by Jack Eberle
“He predestinated us unto adoption through Jesus Christ unto Himself according to the pleasure of His will” Eph. 1:5 (WI).
You may be a little apprehensive about this term, but you will see that this has truly little relevance to today’s terminology. Here, we are speaking according to the Roman legalities of adoption. While we have no intention to bore you with the Roman legalese of “adoption”, we will have to make a few points for you to see the difference in what we present day citizens would understand as practiced in our nation and civilization. In Rome, we learn that the Caesars often practiced adoption. Apparently, they could adopt as many people as they liked and assign them to certain positions or authorities. I understand that the Caesars were inclined to find someone they liked and train that one to succeed himself as the next Caesar. Many factors were considered but probably a couple of things weighed in most heavily. Do I think this person would be the Caesar I would want him to be? Is he able? How would he reflect on my thoughts about rulership, et al. “Religion”, “morals”, “family status” and especially, Can I train him and will he reflect well on me?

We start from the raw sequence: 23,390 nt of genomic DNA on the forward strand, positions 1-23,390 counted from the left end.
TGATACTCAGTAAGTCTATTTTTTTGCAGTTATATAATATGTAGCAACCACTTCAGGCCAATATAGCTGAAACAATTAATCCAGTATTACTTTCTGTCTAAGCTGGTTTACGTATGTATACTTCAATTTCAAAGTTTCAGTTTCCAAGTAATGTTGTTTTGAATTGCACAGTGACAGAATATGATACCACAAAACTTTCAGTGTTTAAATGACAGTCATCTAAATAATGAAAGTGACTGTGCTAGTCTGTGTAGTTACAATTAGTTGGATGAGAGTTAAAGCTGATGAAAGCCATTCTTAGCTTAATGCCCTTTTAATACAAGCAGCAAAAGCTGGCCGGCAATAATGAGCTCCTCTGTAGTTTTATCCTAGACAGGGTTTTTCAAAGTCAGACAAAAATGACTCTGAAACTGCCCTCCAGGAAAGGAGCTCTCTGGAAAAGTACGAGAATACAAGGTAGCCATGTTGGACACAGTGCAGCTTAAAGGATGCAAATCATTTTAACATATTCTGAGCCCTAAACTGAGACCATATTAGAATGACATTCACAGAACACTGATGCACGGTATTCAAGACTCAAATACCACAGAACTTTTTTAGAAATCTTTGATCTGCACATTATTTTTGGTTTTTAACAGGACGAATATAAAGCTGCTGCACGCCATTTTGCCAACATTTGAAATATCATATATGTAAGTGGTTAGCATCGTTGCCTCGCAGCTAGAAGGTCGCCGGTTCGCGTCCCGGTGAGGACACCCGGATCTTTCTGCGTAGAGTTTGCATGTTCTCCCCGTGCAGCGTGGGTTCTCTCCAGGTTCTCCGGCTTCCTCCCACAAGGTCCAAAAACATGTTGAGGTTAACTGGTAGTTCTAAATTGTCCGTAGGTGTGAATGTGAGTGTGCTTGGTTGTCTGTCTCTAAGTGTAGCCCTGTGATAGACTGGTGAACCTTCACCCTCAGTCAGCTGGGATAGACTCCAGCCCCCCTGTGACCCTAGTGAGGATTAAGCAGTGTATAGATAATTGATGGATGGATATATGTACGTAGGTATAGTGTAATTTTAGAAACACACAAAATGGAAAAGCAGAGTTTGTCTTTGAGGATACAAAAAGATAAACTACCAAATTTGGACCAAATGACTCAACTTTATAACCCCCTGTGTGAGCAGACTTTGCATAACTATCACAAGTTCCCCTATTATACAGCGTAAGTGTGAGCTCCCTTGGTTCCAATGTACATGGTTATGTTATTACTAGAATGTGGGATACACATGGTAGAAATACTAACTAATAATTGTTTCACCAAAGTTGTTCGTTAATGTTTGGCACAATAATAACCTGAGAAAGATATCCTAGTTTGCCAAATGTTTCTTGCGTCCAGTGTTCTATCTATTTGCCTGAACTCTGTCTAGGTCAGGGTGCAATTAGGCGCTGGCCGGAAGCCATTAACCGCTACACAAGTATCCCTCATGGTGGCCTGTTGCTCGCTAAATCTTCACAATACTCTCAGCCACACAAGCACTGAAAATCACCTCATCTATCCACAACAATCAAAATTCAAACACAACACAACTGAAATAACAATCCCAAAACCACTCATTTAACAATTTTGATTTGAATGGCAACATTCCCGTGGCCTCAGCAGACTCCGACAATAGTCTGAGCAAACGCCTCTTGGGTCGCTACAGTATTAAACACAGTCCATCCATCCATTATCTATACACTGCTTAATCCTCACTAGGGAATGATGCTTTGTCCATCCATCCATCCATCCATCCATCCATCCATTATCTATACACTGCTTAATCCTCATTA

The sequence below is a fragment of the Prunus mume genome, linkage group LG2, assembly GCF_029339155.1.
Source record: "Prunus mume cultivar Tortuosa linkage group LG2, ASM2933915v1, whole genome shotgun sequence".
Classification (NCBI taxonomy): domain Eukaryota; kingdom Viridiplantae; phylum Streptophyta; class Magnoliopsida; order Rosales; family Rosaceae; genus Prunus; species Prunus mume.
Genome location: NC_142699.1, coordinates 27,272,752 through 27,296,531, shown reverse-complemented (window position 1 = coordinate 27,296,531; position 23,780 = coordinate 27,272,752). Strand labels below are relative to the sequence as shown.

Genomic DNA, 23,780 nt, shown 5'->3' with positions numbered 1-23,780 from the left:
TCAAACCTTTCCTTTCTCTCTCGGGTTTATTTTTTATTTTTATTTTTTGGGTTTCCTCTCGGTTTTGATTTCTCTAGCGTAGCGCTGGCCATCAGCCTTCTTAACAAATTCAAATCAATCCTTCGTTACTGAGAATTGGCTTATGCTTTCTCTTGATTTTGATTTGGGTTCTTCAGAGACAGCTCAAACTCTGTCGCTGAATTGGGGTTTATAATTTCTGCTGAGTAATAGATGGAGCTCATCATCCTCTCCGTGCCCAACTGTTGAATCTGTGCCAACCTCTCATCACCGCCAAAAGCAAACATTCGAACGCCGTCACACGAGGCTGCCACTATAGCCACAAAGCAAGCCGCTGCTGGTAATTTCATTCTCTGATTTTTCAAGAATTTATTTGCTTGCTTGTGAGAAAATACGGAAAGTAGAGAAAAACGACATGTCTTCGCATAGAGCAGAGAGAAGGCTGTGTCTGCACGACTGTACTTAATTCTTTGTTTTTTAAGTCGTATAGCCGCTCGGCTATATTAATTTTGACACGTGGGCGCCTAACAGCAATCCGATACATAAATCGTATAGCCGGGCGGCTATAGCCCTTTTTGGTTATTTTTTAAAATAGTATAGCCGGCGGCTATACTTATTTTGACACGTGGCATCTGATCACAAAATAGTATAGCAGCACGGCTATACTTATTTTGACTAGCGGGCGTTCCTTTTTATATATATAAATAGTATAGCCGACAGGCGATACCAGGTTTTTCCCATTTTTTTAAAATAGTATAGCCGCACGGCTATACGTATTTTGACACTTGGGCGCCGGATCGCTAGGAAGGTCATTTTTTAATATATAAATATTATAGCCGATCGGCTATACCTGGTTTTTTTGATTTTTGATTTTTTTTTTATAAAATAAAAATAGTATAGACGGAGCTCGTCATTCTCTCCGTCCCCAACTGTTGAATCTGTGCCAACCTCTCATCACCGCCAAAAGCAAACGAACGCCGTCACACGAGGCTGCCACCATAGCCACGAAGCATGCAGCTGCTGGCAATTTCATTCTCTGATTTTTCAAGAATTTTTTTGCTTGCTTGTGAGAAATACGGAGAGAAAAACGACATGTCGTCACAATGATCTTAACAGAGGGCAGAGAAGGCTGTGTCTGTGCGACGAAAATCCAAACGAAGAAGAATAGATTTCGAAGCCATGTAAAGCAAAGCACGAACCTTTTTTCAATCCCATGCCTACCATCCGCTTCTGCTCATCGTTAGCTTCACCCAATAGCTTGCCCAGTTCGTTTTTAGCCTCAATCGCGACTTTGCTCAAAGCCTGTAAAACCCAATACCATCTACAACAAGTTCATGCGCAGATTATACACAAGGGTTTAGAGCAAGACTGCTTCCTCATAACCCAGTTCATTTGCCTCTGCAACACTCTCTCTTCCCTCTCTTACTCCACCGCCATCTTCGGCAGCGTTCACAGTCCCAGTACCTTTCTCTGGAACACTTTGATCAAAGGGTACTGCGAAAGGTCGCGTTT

This is only a small part of comment about what could be a very long process. Well, with this in mind, think of Paul under Roman guard and bond, writing this letter to the Ephesian church. There is no doubt that Jesus Christ adopts His believers to be with Him in His home in the “upon-heavenlies”. As you read the book of Ephesians, you will see how you are prized by our Lord, Who brought you into salvation through adoption to sit with Him in the “upon-heavenlies” (Ephesians 2:6-7). However, it is vital that your adoption has nothing to do with your merits, because as a lost sinner, He “placed” you into “adoption” to reign with Him in the “upon-heavenlies” It is also interesting to note that you can receive CROWNS (2 Tim. 4:8). A king or a hermit could be saved, but each must plead the blood of Christ. There is no home in the heavenlies for those relegated to dust or to those who have rejected His work on His cross (I Peter 3:18).
God wrote this letter to you, for indeed, He did, for you to reign with Him and be with Him. (Read Romans 9 and Galatians 4). These words speak of adoption. God had adopted a nation in the past, but few actually desired to be in His care in this nation. You might say that they “opted out”. Yet, Romans points out that “others” may be grafted into…” His will; and humbly rejoice with His plan and seek to rejoice in His love. (Read Philippians 4). His Word is for you!
“In Whom also we have obtained an inheritance… (Ephesians 1:11).